Step-by-Step Guide

1. Installation

Install the package in your NodeJS project:

npm i @onboardbase/global-env

global env is 100% open-source on Github.

2. Setting Up a Secret Store (In-Memory)

global env uses a setupGlobalEnv.ts file to configure how the env function sets and retrieves environment variables. This file is placed in the root folder of your project and imported at the top of the root file of your project:

import "./setupGlobalEnv";

To quickly get started in a local environment, you can store environment variables in-memory. This is especially useful for environment variables that aren’t sensitive, like the port number of your development server:


import { 
} from "@onboardbase/global-env"


memoryStore.getSecrets = async () => {
    return new Promise((resolve, reject) => {
memoryStore.setSecret = async (key, value) => {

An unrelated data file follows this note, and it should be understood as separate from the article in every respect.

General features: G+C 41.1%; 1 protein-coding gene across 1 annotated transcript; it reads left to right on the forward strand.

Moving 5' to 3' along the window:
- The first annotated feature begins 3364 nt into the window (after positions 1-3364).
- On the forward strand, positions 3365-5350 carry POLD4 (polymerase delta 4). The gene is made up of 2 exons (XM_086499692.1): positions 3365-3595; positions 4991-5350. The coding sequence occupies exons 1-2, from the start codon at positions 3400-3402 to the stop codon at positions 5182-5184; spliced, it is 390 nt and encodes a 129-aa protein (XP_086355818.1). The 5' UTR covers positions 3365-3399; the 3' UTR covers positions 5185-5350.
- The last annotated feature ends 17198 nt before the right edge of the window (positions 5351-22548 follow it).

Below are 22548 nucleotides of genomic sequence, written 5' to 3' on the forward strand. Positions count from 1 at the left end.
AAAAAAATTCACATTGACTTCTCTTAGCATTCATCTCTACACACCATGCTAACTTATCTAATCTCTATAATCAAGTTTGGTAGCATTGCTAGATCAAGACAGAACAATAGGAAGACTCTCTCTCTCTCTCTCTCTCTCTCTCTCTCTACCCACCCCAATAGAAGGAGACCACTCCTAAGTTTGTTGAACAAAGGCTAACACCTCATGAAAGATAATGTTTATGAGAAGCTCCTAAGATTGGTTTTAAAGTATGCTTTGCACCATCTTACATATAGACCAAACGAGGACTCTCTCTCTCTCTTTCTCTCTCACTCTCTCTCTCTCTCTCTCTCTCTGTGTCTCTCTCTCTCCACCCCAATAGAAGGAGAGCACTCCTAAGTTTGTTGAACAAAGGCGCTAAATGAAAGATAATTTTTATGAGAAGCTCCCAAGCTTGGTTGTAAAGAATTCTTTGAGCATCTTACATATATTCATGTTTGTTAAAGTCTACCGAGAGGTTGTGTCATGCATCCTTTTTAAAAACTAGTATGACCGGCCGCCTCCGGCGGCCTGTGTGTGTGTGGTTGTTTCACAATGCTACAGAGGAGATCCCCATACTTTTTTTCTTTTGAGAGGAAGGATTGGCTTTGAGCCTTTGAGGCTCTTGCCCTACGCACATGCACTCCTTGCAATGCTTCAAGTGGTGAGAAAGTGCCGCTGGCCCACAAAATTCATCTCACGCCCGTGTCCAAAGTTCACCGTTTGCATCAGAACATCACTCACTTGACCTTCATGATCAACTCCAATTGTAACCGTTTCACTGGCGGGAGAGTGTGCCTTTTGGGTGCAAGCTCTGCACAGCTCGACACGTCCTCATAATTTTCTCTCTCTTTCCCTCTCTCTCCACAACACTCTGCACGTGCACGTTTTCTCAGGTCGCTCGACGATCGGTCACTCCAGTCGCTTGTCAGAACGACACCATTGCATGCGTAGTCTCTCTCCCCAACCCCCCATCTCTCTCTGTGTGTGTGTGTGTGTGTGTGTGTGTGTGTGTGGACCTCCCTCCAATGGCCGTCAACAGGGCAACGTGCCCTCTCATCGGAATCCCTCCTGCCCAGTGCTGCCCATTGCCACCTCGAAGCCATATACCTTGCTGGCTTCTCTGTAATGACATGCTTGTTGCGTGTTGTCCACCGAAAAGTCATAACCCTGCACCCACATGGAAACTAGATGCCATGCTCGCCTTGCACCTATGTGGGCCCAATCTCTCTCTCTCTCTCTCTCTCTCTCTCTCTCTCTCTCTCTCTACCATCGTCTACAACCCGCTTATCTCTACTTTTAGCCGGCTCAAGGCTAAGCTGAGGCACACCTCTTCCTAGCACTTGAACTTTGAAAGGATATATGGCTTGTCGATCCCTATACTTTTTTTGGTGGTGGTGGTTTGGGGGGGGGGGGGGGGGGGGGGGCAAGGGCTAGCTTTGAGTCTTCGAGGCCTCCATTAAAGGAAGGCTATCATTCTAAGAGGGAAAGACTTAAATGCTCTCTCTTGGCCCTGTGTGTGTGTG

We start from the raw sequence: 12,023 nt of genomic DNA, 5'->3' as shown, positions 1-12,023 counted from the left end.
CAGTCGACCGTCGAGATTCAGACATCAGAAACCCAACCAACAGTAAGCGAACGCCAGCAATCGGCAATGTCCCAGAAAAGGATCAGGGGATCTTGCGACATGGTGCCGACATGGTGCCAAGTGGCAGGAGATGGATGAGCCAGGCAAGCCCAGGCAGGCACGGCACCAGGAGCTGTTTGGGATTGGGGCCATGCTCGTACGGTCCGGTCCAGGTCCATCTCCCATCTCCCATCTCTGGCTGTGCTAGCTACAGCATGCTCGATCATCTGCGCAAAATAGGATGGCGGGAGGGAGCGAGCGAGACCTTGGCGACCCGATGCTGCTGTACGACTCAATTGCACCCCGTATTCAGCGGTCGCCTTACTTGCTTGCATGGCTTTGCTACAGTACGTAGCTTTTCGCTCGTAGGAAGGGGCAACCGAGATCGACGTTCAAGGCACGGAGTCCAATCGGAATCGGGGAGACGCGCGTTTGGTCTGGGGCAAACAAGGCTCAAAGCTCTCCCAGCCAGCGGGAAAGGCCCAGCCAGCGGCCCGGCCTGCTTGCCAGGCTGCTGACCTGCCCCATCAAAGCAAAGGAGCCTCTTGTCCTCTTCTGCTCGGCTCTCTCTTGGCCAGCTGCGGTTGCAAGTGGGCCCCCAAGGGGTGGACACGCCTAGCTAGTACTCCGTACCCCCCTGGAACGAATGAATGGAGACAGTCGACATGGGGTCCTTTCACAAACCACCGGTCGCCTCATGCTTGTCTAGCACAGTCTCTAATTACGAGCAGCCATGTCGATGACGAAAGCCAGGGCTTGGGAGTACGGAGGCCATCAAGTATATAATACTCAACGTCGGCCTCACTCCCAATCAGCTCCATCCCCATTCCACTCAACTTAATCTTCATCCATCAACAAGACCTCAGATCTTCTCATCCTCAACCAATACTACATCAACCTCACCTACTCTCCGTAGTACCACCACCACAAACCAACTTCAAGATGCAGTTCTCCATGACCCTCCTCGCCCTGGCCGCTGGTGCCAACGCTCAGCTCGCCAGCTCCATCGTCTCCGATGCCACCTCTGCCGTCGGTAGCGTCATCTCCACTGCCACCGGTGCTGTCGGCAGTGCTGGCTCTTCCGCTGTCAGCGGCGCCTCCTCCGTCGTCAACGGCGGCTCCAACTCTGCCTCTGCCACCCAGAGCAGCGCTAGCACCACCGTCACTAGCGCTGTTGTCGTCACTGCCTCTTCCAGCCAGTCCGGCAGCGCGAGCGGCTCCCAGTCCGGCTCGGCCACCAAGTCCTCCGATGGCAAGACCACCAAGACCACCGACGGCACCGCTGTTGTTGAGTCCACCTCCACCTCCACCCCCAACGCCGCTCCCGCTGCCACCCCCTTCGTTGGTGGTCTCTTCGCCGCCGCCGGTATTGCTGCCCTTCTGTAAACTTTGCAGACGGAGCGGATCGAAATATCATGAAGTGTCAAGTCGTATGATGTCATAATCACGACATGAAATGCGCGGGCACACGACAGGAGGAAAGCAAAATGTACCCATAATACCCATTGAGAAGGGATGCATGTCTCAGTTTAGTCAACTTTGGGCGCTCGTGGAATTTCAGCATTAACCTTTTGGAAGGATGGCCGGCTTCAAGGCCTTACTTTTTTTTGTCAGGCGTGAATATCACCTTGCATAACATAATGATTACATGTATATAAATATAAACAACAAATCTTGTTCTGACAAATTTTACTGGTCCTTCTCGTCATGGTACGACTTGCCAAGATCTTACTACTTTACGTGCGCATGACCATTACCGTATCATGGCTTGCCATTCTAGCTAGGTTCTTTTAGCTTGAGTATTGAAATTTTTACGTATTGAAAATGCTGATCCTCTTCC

let secrets = allEnv()
    secrets[key] = value

(async function () {
    await setupStore(memoryStore)

The setupStore will run whenever the application starts and will configure the env function to use the memoryStore to fetch and store secrets.

The memoryStore object presents two required methods for getting and setting secrets.

Note that global env is compatible with Typescript. You can use the SECRET_KEY and SECRET_VALUE types to ensure that your secrets are properly typed:

import { SECRET_KEY, SECRET_VALUE } from "@onboardbase/global-env"

3. Secret Store from a Remote Source

The real power of global env comes from its ability to fetch secrets from a remote source. All you need to do is update the getSecrets method:

memoryStore.getSecrets = async () => {
    const response = await fetch("<remote-url>");
    return response.data;

In this example, the remote URL must return valid JSON. But you could do something fancier to get secrets from different sources depending on the environment (dev, staging, production) or other variables:

const secrets = await Promise.all([
    fs.readFile("./env", "utf-8")

Another valuable use case is to fetch encrypted secrets from a local file or an URL. You can then decrypt the secrets on the fly:

const encryptedSecrets = await fetch("<remote-url>")
const decryptedSecrets = decrypt(encryptedSecrets, encryptionKey)